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Captive Nations Week, 2016A Proclamation
Since our earliest days, the United States has worked to uphold the rights enshrined in our founding documents. The ideals that sparked our revolution find their truest expression in democracy, and our enduring belief in the right to self-govern is not limited to our borders—we believe the human impulse toward freedom is universal. During Captive Nations Week, we recognize the inherent dignity of all people, and we renew our support for those struggling under oppressive regimes and striving to secure the blessings of liberty for themselves and their posterity.
After World War II, America joined with other nations to remake the world—to rebuild, to forge a new international order, and to advance a more just and lasting peace. And following a decades-long Cold War, with strength and resolve and the power of our ideals, we rejoiced as an Iron Curtain was brought down and a new beginning was set in motion. But although more people live in democracies today—and despite the fact that we are witness to the most peaceful and prosperous era in human history—such progress is not inevitable, and dangerous forces threaten to pull the world backward.
We must bolster our commitment to upholding freedom and democracy wherever they are jeopardized. That means ensuring the people of Ukraine have the right to choose their own destiny and ensure their independence; it means helping the millions of those displaced from Syria seek a better and safer future, while continuing our efforts to bring an end to this brutal conflict and destroy ISIL. It also means discussing our differences with nations more directly. And we have opened a new chapter in our relationship with Cuba, which includes direct engagement with their government on human rights and steps to empower and create opportunity for the Cuban people.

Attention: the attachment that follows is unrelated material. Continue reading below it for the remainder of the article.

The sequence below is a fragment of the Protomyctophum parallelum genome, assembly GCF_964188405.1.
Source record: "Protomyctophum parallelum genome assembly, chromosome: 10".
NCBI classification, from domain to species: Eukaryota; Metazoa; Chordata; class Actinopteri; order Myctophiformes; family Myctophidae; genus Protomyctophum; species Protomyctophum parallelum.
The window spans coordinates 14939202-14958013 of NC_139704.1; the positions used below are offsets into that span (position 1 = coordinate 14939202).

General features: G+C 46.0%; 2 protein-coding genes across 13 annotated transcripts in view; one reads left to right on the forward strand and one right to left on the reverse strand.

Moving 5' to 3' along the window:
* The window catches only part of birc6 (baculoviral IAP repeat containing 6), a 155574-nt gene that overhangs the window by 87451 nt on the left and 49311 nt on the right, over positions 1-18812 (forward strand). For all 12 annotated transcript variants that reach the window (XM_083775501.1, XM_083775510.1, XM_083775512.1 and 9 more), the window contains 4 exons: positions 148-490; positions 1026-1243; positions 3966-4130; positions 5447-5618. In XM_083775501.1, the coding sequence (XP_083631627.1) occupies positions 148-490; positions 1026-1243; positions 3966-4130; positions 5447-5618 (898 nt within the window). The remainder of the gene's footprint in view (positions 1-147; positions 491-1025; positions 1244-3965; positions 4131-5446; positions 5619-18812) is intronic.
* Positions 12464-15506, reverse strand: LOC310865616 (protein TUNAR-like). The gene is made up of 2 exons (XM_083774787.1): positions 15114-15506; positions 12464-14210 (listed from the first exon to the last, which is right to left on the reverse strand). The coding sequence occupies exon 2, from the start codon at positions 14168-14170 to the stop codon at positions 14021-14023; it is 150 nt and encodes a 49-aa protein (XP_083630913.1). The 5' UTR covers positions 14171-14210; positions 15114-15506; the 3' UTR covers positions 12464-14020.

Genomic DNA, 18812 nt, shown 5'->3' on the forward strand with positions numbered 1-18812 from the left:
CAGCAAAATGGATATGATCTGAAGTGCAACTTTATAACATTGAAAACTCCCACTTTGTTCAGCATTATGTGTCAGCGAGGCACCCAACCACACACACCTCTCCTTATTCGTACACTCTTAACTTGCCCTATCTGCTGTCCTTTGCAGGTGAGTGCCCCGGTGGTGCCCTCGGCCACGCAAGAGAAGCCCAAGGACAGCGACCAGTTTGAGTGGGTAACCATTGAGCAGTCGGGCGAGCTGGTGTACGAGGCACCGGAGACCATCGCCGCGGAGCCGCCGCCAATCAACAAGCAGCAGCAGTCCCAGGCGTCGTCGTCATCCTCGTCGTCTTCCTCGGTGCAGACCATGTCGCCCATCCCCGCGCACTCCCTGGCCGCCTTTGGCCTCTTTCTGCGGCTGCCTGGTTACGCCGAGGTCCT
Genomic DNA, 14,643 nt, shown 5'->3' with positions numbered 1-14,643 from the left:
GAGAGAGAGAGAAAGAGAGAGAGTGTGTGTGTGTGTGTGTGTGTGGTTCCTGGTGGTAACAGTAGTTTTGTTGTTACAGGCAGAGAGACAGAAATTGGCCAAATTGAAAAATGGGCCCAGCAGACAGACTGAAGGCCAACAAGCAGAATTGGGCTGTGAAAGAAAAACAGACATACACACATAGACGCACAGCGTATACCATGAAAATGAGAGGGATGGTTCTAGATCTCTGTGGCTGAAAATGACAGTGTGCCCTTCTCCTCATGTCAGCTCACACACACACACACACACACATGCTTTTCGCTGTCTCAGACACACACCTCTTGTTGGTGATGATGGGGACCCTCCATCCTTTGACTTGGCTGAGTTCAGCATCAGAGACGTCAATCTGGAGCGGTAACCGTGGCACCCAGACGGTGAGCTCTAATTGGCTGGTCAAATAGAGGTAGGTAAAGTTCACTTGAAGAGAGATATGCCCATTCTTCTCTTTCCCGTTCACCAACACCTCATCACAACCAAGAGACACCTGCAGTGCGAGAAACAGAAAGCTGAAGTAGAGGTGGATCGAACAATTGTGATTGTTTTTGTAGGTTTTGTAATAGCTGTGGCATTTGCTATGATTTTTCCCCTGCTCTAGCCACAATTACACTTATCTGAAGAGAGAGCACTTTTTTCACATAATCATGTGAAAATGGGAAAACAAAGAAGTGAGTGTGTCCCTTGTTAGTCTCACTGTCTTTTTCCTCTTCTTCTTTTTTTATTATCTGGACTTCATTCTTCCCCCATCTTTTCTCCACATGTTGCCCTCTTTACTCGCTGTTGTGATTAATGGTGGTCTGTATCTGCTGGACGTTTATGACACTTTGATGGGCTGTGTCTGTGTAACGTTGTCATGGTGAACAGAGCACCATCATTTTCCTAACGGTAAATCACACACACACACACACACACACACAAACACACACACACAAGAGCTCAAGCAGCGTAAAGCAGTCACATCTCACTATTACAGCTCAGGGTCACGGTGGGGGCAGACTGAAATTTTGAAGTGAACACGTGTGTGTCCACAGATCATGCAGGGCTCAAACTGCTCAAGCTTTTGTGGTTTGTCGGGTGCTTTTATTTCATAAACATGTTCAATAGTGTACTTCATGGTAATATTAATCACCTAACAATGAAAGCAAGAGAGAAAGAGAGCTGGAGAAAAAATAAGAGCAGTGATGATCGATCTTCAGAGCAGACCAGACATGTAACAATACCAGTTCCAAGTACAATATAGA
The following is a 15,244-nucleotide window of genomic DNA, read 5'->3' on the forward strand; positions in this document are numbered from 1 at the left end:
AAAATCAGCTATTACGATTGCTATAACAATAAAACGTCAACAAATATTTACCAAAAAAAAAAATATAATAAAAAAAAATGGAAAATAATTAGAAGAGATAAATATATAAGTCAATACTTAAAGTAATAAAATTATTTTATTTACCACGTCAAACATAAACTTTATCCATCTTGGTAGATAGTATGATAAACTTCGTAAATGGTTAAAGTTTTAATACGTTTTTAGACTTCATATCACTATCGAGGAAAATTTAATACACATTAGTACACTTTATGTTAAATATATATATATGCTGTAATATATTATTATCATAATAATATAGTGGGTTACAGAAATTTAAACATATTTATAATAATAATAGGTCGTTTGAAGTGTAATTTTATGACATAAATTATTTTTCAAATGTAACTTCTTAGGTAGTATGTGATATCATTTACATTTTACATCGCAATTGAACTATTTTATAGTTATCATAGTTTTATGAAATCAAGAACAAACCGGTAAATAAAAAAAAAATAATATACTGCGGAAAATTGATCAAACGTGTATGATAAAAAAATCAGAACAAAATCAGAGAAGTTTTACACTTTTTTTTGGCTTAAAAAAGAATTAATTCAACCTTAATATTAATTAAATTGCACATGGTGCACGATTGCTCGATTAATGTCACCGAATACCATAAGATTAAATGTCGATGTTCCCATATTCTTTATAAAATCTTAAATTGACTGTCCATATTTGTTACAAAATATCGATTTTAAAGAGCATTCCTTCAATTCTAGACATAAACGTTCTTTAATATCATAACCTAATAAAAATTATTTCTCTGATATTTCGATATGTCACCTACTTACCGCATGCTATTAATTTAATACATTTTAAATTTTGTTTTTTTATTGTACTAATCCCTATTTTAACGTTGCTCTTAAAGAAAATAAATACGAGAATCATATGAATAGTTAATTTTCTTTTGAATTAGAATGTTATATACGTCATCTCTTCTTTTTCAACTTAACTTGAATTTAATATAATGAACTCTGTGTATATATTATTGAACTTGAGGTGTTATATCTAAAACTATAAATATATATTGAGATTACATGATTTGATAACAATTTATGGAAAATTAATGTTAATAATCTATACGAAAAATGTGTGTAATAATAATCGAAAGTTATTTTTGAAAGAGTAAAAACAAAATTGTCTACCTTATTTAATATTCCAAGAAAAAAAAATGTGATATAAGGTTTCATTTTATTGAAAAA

Around the world, a new generation of young people—connected by technology and driven by idealism and a willingness to stand up for their beliefs—is calling for more accountability in government. As heirs to a struggle for freedom that has long defined our character, Americans must lead by example and chart new paths to liberty and opportunity. We will continue to stand for equality and dignity beyond our borders and encourage economic and political reforms that foster democracy. And we remain dedicated to leading and working with others to build security, prosperity, and justice, and to fighting for any person still suffering under the grasp of tyranny.
This week, let us rededicate ourselves to broadening democracy's reach and promoting its true pillars—the rule of law, fair elections, a free press, and a vibrant civil society. As we work to lift up the lives of those whose governments still rule by fear and intimidation, let us stay vigilant in defense of democratic values and the ideals that keep us free.
The Congress, by joint resolution approved July 17, 1959 (73 Stat. 212), has authorized and requested the President to issue a proclamation designating the third week of July of each year as “Captive Nations Week.”Start Printed Page 47686
NOW, THEREFORE, I, BARACK OBAMA, President of the United States of America, do hereby proclaim July 17 through July 23, 2016, as Captive Nations Week. I call upon the people of the United States to reaffirm our deep ties to all governments and people committed to freedom, dignity, and opportunity for all.
IN WITNESS WHEREOF, I have hereunto set my hand this eighteenth day of July, in the year of our Lord two thousand sixteen, and of the Independence of the United States of America the two hundred and forty-first.
[FR Doc. 2016-17438
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